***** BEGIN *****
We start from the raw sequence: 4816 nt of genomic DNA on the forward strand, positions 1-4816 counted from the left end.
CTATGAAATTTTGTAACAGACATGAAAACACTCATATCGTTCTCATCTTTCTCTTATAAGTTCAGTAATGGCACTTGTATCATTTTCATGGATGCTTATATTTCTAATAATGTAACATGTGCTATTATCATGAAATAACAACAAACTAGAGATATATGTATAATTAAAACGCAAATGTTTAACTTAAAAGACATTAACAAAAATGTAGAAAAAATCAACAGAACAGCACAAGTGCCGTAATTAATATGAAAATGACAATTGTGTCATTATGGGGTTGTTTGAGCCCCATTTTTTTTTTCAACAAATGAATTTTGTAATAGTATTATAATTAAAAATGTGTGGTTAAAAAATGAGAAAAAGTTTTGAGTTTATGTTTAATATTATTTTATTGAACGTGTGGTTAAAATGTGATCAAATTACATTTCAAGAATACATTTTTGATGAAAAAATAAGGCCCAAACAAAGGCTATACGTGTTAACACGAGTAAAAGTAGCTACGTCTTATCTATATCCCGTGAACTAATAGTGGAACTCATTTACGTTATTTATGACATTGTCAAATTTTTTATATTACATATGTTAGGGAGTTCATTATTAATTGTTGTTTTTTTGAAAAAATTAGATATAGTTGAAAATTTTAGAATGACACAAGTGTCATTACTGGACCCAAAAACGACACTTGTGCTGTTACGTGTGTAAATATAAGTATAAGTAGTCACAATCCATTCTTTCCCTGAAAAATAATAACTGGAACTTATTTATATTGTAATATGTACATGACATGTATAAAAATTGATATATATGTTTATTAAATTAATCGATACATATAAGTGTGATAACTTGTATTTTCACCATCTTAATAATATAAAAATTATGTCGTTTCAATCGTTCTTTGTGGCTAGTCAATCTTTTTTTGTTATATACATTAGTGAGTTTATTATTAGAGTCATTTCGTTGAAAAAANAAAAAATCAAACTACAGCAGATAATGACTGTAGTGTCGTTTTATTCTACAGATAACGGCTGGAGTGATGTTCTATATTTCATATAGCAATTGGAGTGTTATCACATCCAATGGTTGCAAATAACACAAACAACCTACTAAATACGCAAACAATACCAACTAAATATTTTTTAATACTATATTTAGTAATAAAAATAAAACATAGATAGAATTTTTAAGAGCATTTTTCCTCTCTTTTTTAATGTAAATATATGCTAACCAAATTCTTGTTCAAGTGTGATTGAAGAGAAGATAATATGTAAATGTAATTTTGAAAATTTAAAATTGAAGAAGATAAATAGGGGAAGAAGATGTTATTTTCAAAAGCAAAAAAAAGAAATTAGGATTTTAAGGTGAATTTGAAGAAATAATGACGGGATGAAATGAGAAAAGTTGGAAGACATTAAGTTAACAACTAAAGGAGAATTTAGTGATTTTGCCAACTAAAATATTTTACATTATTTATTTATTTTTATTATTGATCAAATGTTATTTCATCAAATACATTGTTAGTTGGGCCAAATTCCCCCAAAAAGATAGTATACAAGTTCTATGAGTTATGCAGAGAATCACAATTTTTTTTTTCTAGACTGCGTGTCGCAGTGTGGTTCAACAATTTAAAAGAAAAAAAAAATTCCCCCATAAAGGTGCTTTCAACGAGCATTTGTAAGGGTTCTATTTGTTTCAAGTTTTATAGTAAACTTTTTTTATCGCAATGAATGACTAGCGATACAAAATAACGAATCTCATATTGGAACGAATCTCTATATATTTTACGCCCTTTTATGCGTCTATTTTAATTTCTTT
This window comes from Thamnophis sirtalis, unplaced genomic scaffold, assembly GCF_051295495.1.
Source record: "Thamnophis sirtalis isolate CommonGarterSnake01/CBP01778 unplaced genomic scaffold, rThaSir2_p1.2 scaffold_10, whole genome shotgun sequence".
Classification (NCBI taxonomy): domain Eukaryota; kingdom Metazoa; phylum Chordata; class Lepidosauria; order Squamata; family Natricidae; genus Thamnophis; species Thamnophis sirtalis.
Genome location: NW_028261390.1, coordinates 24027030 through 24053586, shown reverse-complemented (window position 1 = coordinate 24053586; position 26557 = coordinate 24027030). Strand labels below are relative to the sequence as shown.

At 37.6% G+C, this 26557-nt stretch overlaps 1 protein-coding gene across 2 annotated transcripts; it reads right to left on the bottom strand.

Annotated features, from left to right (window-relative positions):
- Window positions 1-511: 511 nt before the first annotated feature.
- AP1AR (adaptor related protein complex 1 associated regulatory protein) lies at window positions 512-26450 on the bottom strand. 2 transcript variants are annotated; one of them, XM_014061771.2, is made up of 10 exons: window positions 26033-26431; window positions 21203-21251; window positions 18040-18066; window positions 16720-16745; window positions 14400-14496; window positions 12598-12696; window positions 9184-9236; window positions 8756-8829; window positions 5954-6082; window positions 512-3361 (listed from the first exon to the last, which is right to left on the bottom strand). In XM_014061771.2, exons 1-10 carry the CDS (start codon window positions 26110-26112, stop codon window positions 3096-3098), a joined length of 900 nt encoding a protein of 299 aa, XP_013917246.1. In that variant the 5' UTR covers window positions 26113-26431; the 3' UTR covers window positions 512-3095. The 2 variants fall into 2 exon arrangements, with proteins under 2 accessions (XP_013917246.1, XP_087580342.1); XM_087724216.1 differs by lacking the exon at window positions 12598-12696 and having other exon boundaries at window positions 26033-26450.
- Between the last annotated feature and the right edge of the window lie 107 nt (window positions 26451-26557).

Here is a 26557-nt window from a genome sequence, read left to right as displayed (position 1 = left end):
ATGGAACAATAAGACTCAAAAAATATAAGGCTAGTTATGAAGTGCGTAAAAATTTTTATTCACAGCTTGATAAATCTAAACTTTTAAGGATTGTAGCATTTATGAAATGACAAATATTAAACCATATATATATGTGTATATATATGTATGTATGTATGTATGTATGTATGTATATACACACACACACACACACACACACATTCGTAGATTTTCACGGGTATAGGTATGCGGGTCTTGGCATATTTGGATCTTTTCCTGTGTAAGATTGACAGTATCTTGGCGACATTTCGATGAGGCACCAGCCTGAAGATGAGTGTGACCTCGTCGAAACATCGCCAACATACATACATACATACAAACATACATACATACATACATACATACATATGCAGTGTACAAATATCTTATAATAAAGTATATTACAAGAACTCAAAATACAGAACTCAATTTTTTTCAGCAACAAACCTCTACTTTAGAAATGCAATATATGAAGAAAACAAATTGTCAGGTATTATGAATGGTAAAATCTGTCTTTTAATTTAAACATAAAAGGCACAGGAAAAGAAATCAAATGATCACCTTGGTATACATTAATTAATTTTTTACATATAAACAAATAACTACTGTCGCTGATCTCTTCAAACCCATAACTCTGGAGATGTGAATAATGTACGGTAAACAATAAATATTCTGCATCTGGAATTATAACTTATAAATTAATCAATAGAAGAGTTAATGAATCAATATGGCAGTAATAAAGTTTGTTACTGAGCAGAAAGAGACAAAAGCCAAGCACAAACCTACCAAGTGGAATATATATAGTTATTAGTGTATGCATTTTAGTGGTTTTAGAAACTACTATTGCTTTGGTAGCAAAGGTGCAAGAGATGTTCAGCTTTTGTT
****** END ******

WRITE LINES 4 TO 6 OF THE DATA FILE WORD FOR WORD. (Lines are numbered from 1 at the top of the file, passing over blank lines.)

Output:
Source record: "Thamnophis sirtalis isolate CommonGarterSnake01/CBP01778 unplaced genomic scaffold, rThaSir2_p1.2 scaffold_10, whole genome shotgun sequence".
Classification (NCBI taxonomy): domain Eukaryota; kingdom Metazoa; phylum Chordata; class Lepidosauria; order Squamata; family Natricidae; genus Thamnophis; species Thamnophis sirtalis.
Genome location: NW_028261390.1, coordinates 24027030 through 24053586, shown reverse-complemented (window position 1 = coordinate 24053586; position 26557 = coordinate 24027030). Strand labels below are relative to the sequence as shown.